The IGF-1R inhibitor becomes the first therapy indicated for the rare eye condition.
The US Food and Drug Administration (FDA) has approved teprotumumab (Tepezza) for the treatment of adults with thyroid eye disease, making the Horizon Therapeutics Ireland DAC therapy the first indicated for the rare optical condition.
Teprotumumab, which received unanimous support from the FDA Dermatologic and Ophthalmic Drugs Advisory Committee (DODAC) in a vote last month, is a fully human monoclonal antibody IGF-1R inhibitor used intravenously to treat thyroid eye disease.
The therapy was approved based on the results of a pair of randomized, placebo-controlled studies including 170 patients with active thyroid disease. A majority of patients in the first (71%) and second (83%) treated with teprotumumab demonstrated a >2 mm reduction in proptosis, versus just 20% and 10% of placebo-treated patients in the trials, respectively.
Common adverse reactions observed in treated patients included muscle spasm, nausea, alopecia, diarrhea, fatigue, hyperglycemia, hearing loss, dry skin, dysgeusia, and headache.
Thyroid eye disease is most frequently associated with proptosis, or the outward bulging of the eye, which can cause symptoms including pain, double vision, light sensitivity, or difficulty closing the eye. Its small patient population is made up primarily of women, and its burden could affect everyday activities including driving, reading, and working.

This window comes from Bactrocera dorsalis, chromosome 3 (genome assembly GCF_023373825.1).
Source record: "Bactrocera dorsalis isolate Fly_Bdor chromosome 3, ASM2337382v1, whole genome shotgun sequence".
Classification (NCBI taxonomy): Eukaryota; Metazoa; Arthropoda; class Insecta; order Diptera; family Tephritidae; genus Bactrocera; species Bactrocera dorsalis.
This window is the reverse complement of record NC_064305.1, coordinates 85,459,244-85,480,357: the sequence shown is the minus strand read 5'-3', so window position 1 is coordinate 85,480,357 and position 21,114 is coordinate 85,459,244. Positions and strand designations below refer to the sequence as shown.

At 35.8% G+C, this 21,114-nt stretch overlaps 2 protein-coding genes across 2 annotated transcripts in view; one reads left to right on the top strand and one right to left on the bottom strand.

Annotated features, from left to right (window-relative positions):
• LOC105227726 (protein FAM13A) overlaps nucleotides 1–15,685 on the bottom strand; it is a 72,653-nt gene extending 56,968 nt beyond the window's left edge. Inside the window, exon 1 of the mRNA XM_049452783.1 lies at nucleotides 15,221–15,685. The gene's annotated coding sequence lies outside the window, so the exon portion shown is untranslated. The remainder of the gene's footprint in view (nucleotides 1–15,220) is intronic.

In an interview with HCPLive® while at the American Academy of Ophthalmology (AAO) 2019 Annual Meeting in San Francisco, teprotumumab clinical investigator and director of the Cedars-Sinai Orbit and Thyroid Eye Disease Center, Raymond Douglas, MD, PhD, explained the value of this now-approved regulation of the IGF-1R inhibitor.
“I think that there will be a time where we thought of treating this disease with teprotumumab, and a time after, because this really does apply to the large majority of patients who get thyroid eye disease and are subjected to this really horrible disease process—and it reverses each aspect of the disease,” Douglas said. “So, it really adds up to a dramatic improvement in that patient’s quality of life.”
Wiley Chambers, MD, deputy director of the Division of Transplant and Ophthalmology Products in the FDA's Center for Drug Evaluation and Research, called the teprotumumab approval an important milestone for treatment of the rare disease.
“This treatment has the potential to alter the course of the disease, potentially sparing patients from needing multiple invasive surgeries by providing an alternative, non‑surgical treatment option," Chambers said in a statement. "Additionally, thyroid eye disease is a rare disease that impacts a small percentage of the population, and for a variety of reasons, treatments for rare diseases are often unavailable.”
Teprotumumab was previously granted Priority Review, Fast Track, and Breakthrough Therapy designations by the FDA, and its development was in part supported by the FDA Orphan Products Grants Program.